Last Call at the Lobster


Stewart O’Nan’s acclaimed novella LAST NIGHT AT THE LOBSTER is a worthy quickie.  The slim volume covers the last day of business at a Red Lobster in a working class neighborhood in Connecticut, experienced through the consciousness of Manny Deleon, the branch’s valorous manager.  During this emotionally tough day Manny is forced to reckon with an insubordinate staff, his residual romantic feelings for one of the waitresses and what to do about his pregnant girlfriend back at home.

The best part of this book is its emotional resonance.  Manny and his staff are placed in the precarious position of how to act when no longer enticed with the reward of retaining a good job.  While the great many of his employees either leave, vandalize or steal, a core few stick the day out, honorably, but with some reluctance.  At the same time, Manny must deal with Jacquie, his former girlfriend-on-the-side who appears to have gotten an abortion at some point during the relationship and is now going strong again with her boyfriend.  Manny doesn’t want to let her go, but in the end, realizes that practically speaking, he must.  Leaving their relationship behind leaves as strong of an imprint on Manny’s psyche as does the closing of what has become “his” Red Lobster.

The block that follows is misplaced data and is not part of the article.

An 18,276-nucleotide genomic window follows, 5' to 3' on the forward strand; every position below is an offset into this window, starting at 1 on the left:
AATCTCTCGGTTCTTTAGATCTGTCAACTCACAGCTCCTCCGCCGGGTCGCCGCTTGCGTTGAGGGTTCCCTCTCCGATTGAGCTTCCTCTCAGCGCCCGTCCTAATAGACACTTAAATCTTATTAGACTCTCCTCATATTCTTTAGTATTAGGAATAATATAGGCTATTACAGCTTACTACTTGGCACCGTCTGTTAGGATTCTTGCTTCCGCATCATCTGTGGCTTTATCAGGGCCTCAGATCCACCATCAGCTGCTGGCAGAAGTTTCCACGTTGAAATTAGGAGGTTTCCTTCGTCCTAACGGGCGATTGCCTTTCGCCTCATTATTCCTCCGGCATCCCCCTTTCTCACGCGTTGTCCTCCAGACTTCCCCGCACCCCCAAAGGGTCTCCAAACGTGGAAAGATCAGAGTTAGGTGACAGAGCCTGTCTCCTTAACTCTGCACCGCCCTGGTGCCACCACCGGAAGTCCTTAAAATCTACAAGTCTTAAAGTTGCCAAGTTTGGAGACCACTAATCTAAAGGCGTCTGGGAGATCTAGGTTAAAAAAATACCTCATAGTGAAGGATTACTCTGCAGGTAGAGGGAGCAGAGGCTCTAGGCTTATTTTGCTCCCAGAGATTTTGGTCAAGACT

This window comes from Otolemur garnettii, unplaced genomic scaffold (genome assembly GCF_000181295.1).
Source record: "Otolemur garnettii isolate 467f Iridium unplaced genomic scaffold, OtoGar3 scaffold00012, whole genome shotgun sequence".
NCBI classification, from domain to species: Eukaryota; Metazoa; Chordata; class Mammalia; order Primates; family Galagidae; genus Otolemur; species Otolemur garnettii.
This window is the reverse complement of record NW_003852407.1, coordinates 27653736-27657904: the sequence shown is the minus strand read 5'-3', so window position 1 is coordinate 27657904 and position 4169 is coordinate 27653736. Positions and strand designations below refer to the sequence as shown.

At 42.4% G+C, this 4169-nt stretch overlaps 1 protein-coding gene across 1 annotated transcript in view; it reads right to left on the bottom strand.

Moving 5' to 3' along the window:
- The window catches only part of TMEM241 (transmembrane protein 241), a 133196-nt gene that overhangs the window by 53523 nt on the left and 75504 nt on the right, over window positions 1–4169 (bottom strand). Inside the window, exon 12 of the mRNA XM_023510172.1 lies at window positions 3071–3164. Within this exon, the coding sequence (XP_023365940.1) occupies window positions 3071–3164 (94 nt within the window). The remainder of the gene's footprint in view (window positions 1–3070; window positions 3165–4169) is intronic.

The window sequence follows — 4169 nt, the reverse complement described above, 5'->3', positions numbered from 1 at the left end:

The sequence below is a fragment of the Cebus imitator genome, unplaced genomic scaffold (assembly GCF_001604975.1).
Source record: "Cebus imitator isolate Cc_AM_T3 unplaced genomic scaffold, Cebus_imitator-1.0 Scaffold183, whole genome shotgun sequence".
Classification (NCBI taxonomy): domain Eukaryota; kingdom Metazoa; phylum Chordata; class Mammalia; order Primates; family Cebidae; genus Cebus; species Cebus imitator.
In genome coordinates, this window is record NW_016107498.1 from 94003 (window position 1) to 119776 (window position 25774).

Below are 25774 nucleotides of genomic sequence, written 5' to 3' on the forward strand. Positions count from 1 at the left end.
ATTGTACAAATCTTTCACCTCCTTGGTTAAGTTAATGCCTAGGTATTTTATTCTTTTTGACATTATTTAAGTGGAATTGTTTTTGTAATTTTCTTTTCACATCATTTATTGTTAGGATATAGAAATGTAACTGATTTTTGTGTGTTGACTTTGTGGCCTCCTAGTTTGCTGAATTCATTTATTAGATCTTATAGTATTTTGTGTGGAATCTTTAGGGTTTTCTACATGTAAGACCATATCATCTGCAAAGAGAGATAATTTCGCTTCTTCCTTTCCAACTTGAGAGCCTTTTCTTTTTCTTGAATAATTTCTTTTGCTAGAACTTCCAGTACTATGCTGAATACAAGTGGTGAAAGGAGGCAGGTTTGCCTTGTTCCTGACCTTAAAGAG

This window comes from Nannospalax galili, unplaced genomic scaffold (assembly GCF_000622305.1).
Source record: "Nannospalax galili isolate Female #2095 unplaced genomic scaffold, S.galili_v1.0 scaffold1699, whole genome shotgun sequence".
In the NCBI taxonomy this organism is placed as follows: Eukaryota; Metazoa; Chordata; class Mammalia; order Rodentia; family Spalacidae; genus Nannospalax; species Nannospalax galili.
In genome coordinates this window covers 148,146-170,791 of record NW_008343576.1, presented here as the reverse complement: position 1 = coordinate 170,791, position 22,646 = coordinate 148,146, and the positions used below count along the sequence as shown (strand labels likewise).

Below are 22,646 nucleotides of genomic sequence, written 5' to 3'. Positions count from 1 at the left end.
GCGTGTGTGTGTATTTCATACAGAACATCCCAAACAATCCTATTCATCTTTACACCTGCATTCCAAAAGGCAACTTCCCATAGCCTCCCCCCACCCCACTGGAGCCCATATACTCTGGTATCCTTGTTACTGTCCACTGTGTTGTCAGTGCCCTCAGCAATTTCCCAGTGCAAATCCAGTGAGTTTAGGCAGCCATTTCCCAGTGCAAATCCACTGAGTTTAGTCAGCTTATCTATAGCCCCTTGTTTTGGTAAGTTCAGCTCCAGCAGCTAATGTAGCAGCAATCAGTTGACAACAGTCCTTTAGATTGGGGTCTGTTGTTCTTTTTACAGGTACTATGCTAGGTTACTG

While LAST NIGHT AT THE LOBSTER is engaging for many reasons, it also has its flaws.  My greatest concern is the style.  O’Nan has been dubbed “the bard of the working class,” a comment I would certainly support, but ultimately, the buoyant, conversational tone was not to my taste. O’Nan allows his characters to act true to form, however, the style only detracted from the weight of Manny’s plight.

I will say, though, that the style was partially saved by the flawless characterization of Manny.  While some of the supporting cast were one-dimensional, Manny shines as the leading book’s leading man.  Manny Deleon is a complete character, believably wrought with motives, feelings and a code of honor.

In all, LAST NIGHT AT THE LOBSTER is a good, light read.


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